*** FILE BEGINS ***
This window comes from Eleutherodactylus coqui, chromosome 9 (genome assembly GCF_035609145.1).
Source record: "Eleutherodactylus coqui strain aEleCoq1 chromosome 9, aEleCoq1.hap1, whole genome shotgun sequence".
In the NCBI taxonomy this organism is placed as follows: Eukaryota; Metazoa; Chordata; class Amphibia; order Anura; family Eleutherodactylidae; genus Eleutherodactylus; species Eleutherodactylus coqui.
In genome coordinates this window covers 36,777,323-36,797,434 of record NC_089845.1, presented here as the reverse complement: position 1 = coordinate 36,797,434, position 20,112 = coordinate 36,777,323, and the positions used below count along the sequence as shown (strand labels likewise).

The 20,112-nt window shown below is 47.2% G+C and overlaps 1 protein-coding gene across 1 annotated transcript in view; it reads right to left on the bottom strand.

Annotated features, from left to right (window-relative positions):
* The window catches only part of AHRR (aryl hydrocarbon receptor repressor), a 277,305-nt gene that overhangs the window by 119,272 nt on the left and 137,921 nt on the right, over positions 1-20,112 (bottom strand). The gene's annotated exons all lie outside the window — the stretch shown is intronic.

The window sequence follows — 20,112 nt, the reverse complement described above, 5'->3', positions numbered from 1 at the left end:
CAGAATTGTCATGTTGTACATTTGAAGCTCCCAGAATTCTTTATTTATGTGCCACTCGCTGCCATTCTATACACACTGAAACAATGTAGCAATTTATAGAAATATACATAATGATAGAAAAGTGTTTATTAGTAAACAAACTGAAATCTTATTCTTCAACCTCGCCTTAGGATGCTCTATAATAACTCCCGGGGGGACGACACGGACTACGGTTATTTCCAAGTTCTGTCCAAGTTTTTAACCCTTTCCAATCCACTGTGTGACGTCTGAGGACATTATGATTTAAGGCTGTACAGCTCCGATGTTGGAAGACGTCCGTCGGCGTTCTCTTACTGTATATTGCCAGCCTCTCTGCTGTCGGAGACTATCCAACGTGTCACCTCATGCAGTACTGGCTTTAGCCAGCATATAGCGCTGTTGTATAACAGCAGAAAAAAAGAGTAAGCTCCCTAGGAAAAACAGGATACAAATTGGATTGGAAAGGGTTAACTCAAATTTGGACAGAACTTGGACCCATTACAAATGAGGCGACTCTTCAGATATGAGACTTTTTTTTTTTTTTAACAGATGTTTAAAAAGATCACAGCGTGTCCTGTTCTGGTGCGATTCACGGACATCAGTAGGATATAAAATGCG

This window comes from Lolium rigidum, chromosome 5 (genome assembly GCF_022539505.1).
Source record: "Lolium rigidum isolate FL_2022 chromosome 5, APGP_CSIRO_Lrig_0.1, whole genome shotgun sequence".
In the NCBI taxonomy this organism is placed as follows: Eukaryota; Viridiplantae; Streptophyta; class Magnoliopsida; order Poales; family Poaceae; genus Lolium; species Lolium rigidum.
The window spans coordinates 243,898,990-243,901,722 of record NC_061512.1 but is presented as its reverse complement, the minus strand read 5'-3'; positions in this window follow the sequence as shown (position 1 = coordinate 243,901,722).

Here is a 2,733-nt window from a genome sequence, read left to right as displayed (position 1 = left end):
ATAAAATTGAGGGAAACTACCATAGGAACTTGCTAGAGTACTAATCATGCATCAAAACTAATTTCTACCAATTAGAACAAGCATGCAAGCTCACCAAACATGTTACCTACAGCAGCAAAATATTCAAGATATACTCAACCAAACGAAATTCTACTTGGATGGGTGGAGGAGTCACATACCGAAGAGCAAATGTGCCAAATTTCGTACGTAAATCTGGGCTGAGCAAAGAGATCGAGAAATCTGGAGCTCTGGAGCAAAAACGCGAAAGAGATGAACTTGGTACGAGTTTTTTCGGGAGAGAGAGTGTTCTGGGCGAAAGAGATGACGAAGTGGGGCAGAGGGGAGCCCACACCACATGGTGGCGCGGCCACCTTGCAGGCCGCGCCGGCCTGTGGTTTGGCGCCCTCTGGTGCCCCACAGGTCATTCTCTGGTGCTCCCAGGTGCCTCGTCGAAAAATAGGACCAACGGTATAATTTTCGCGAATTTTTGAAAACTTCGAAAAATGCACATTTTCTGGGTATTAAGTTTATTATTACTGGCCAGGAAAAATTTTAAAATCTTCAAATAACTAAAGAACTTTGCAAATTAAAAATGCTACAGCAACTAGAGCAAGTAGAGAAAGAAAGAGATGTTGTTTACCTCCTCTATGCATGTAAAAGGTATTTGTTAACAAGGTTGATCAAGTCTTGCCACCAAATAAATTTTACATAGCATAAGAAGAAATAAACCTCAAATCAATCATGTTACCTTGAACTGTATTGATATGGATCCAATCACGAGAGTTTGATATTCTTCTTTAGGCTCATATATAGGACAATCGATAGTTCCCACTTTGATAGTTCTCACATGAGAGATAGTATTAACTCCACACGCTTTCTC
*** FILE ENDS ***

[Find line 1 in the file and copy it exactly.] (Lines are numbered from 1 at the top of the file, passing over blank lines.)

This window comes from Eleutherodactylus coqui, chromosome 9 (genome assembly GCF_035609145.1).